I'm proud to represent an area of Long Island that has been the location for many famous movies and TV shows. Shamefully, it's also now the location for a show whose characters are disgraceful, misleading, and fuel anti-Semitic stereotypes: Princesses: Long Island.
If I've learned anything from my experience shooting our show, it is that I much prefer the retouched facsimile to the unvarnished original. I could never do their job in real life; tight-rope walking on a razor's edge of endless moral ambiguity.
As two queer female filmmakers, we were interested in doing a series of interviews with queer women in the TV world. Over the next month we will be chatting with amazing women who have penned and directed your favorite shows. We decided to start with writer/director Jamie Babbit.
Devious Maids has been compared to Desperate Housewives, but after watching the first two episodes of Marc Cherry's latest primetime soap, it's distinctive enough to stand out from the former ABC hit.
While most people were ready to commit to TV shows and loved them no matter what they did, I was breaking up with TV shows like a serial dater on JDate. Arrested Development was the one show that did not disappoint.
My husband doesn't hate Mad Men. He likes it a lot. Not as much as I do because my like borders on obsession and fixation. But he likes it. What my husband hates, is me, after I watch Mad Men.
The CBS daytime series The Young and the Restless celebrates its 40th anniversary this year, and it's doing so with a bang.
If people begin to understand through a certain amount of media osmosis that a person of Arab lineage can be one of two personality types on either end of the spectrum, then the hope is that they will also be able to fill in the rest.
One of the greatest TV series of all time has just one episode to go in its divisive sixth season, and just one season left after that in this epic novel for television.
On May 26 alone, there were more than 2.3 million TV-related tweets. That included over 600,000 for that night's NBA game, 230,000 for The Bachelorette and nearly 58,000 for Arrested Development. And that's just the tip of the social TV iceberg.
Part stand-up comedy, part spoken word, Don't Tell My Mother! is a night of balls-out, shocking and wickedly funny storytelling that occupies a warm and special place in entertainment circles.
Probably because the Moon was basically revealed to be the world's largest webcam this week, Americans have been obsessed with a bygone era.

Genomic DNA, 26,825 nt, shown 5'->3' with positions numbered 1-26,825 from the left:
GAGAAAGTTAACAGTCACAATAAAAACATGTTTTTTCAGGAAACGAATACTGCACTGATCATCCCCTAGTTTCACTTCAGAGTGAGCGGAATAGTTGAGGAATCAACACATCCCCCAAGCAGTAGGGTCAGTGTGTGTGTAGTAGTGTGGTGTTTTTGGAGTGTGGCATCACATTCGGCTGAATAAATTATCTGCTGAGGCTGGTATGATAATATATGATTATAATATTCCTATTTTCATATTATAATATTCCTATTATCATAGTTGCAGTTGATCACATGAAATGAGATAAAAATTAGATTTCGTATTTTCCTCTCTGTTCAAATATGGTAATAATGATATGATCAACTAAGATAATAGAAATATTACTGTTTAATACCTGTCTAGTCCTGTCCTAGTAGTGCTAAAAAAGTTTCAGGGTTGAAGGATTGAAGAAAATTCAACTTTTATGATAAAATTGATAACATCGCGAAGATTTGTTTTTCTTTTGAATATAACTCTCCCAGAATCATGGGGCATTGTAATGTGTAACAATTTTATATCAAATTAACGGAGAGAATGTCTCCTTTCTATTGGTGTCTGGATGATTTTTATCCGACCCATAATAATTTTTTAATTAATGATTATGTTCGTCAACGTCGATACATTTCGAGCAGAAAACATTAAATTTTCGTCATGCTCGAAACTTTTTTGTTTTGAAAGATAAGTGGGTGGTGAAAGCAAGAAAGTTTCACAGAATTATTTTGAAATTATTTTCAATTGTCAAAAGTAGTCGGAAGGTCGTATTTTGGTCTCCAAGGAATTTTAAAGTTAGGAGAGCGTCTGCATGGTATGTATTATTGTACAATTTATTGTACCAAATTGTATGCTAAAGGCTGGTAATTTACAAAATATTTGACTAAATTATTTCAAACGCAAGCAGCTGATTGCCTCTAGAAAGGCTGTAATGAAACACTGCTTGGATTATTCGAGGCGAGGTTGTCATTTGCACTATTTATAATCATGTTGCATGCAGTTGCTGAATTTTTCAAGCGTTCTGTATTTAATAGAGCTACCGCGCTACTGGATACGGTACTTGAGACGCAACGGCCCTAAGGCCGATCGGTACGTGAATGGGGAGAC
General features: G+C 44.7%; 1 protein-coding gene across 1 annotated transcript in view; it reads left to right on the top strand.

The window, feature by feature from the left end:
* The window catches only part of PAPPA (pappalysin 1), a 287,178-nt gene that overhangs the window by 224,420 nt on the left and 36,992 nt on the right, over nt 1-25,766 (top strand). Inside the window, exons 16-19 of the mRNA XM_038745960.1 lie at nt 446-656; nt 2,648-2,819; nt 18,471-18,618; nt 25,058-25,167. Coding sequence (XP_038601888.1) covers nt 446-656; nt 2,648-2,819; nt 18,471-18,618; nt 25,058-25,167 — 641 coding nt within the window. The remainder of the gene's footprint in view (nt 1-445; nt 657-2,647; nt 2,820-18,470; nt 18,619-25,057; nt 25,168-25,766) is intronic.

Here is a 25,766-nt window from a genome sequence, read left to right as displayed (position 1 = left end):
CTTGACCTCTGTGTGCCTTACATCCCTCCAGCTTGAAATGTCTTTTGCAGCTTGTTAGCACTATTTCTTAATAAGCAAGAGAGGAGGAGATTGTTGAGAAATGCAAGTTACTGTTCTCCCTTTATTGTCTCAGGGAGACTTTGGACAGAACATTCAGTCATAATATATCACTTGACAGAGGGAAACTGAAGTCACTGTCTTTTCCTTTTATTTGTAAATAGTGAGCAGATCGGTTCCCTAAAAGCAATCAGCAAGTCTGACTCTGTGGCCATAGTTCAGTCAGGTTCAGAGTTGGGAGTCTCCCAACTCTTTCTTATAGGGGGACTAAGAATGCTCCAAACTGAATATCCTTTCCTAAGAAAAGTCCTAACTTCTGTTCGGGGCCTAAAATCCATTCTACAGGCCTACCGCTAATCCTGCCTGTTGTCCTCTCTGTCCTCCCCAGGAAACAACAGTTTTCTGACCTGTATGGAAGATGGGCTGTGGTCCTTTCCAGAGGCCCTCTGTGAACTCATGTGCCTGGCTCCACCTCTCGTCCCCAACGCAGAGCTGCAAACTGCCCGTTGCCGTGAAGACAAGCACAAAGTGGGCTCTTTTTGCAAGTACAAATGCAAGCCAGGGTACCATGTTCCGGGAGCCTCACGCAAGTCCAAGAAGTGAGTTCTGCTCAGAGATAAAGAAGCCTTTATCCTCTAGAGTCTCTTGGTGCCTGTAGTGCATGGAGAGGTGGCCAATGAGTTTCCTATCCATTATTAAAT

It was three months ago when the network decided to pull Zero Hour off the air. I didn't take it personally, I know its business. I was just sad for all the great actors, talented technicians and artists who but their hearts and time into telling this story.
What could I say to this young man who meant so much to my kid, this young man who, by playing a television character, had helped lead my son to tell me about his orientation and, by extension, helped change the trajectory of my own life toward activism?
If one manages to look beyond the incendiary swashbuckling and dragon hatchlings perched atop naked women, it becomes apparent that Game of Thrones is chock full of science.
I loved Mary. And Phyllis, Sue Ann Nivens and Georgette... but I was, I am, a Rhoda. Through Rhoda, Valerie Harper gave me and countless other girls permission to be outspoken, opinionated, talk with a funny accent and dream of shining in a supporting role so brightly as to become a leading lady and a star, while remaining true to her essence.
In the North American context, mistressing has become a verb, a launching pad for reality TV careers, an entrepreneurial venture, and a sexually liberating medium for women. Ashley Dupre and Tiger Woods's many mistresses, most notoriously Rachel Uchitel and Jamie Grubbs have claimed their humiliating fame by being "kept women." Moreover, riding the mistress commodity and spinning on the BBC success of the dramatic series, Mistresses, ABC recently launched the American version of the same name starring 80s teen star Alyssa Milano and produced by Gossip Girl creator KJ Steinberg.
The fact that this episode included so many callbacks to Season 1 -- the exterior church funeral shots, the "I know you want to kiss me," etc. -- felt more Sisyphean than Easter egg-y. I'm really getting tired of going in circles here.
Are there too many stories about gay characters for the Mad Men universe or for the viewer at home?
I broke my interviewing cherry with Kiyomi McCloskey from Hunter Valentine. I decided to just talk to Kiyomi -- and, of course, ask questions that I thought people who read my blog would be interested in: things about beer, fashion, travel, dating, and being butch.
The third installment of Desiree's search for a man-child fiance includes three games of dodgeball, five fake cowboys and one lying "Bachelorette" contestant. Welcome to true love, y'all.